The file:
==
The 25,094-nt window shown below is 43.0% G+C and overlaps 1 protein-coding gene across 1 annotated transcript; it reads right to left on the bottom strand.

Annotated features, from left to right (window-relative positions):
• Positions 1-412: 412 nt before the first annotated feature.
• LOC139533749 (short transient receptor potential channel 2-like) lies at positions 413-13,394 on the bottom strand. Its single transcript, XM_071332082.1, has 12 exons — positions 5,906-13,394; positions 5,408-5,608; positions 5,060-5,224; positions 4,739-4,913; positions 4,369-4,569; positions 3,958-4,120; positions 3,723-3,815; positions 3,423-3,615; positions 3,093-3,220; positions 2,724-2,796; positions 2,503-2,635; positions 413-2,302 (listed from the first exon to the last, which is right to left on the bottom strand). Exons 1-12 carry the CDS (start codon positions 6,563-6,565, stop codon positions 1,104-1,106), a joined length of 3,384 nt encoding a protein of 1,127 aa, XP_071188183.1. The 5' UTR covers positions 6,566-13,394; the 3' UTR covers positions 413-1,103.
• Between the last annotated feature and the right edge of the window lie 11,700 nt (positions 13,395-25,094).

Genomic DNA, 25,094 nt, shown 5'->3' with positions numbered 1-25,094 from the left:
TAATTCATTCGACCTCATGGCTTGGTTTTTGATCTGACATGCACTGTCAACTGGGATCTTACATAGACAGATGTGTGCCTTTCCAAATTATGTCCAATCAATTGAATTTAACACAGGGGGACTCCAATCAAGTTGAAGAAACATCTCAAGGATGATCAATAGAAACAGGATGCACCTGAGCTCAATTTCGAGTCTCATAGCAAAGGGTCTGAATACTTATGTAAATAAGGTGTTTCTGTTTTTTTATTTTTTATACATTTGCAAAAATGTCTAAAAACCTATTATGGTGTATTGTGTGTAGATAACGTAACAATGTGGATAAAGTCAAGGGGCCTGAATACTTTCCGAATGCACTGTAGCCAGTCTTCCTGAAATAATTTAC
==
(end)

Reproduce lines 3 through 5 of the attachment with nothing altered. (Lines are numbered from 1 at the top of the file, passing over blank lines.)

• Positions 1-412: 412 nt before the first annotated feature.
• LOC139533749 (short transient receptor potential channel 2-like) lies at positions 413-13,394 on the bottom strand. Its single transcript, XM_071332082.1, has 12 exons — positions 5,906-13,394; positions 5,408-5,608; positions 5,060-5,224; positions 4,739-4,913; positions 4,369-4,569; positions 3,958-4,120; positions 3,723-3,815; positions 3,423-3,615; positions 3,093-3,220; positions 2,724-2,796; positions 2,503-2,635; positions 413-2,302 (listed from the first exon to the last, which is right to left on the bottom strand). Exons 1-12 carry the CDS (start codon positions 6,563-6,565, stop codon positions 1,104-1,106), a joined length of 3,384 nt encoding a protein of 1,127 aa, XP_071188183.1. The 5' UTR covers positions 6,566-13,394; the 3' UTR covers positions 413-1,103.
• Between the last annotated feature and the right edge of the window lie 11,700 nt (positions 13,395-25,094).